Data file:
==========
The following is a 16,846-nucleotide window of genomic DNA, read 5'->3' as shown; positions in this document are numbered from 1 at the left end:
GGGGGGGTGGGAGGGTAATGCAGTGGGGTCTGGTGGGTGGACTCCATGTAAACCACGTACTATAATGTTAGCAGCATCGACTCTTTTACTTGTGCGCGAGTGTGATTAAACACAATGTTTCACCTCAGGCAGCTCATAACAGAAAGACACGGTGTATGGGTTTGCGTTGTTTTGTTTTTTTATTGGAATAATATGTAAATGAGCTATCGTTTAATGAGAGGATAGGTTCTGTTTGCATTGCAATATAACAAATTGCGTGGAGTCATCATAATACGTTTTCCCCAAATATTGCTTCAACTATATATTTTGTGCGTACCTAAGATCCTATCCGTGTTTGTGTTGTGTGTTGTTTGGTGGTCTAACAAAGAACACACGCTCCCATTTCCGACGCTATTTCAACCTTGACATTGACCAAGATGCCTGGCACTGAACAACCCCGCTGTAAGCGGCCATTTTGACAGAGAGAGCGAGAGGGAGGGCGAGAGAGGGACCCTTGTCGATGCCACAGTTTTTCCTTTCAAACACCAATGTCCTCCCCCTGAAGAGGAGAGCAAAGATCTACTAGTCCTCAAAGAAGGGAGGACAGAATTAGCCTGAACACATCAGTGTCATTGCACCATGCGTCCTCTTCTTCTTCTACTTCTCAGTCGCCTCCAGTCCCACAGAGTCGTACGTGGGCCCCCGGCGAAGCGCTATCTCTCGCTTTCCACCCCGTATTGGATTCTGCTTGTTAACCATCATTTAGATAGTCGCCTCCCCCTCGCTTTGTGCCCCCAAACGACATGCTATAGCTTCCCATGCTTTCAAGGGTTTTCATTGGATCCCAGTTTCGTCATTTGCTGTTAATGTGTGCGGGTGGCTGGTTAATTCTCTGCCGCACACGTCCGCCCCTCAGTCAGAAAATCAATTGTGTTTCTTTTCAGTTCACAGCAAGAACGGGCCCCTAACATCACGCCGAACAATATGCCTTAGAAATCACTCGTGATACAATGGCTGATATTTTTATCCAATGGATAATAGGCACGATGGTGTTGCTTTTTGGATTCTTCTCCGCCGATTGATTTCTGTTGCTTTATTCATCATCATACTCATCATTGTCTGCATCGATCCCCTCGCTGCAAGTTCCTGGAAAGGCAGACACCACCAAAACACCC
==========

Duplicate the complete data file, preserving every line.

The following is a 16,846-nucleotide window of genomic DNA, read 5'->3' as shown; positions in this document are numbered from 1 at the left end:
GGGGGGGTGGGAGGGTAATGCAGTGGGGTCTGGTGGGTGGACTCCATGTAAACCACGTACTATAATGTTAGCAGCATCGACTCTTTTACTTGTGCGCGAGTGTGATTAAACACAATGTTTCACCTCAGGCAGCTCATAACAGAAAGACACGGTGTATGGGTTTGCGTTGTTTTGTTTTTTTATTGGAATAATATGTAAATGAGCTATCGTTTAATGAGAGGATAGGTTCTGTTTGCATTGCAATATAACAAATTGCGTGGAGTCATCATAATACGTTTTCCCCAAATATTGCTTCAACTATATATTTTGTGCGTACCTAAGATCCTATCCGTGTTTGTGTTGTGTGTTGTTTGGTGGTCTAACAAAGAACACACGCTCCCATTTCCGACGCTATTTCAACCTTGACATTGACCAAGATGCCTGGCACTGAACAACCCCGCTGTAAGCGGCCATTTTGACAGAGAGAGCGAGAGGGAGGGCGAGAGAGGGACCCTTGTCGATGCCACAGTTTTTCCTTTCAAACACCAATGTCCTCCCCCTGAAGAGGAGAGCAAAGATCTACTAGTCCTCAAAGAAGGGAGGACAGAATTAGCCTGAACACATCAGTGTCATTGCACCATGCGTCCTCTTCTTCTTCTACTTCTCAGTCGCCTCCAGTCCCACAGAGTCGTACGTGGGCCCCCGGCGAAGCGCTATCTCTCGCTTTCCACCCCGTATTGGATTCTGCTTGTTAACCATCATTTAGATAGTCGCCTCCCCCTCGCTTTGTGCCCCCAAACGACATGCTATAGCTTCCCATGCTTTCAAGGGTTTTCATTGGATCCCAGTTTCGTCATTTGCTGTTAATGTGTGCGGGTGGCTGGTTAATTCTCTGCCGCACACGTCCGCCCCTCAGTCAGAAAATCAATTGTGTTTCTTTTCAGTTCACAGCAAGAACGGGCCCCTAACATCACGCCGAACAATATGCCTTAGAAATCACTCGTGATACAATGGCTGATATTTTTATCCAATGGATAATAGGCACGATGGTGTTGCTTTTTGGATTCTTCTCCGCCGATTGATTTCTGTTGCTTTATTCATCATCATACTCATCATTGTCTGCATCGATCCCCTCGCTGCAAGTTCCTGGAAAGGCAGACACCACCAAAACACCC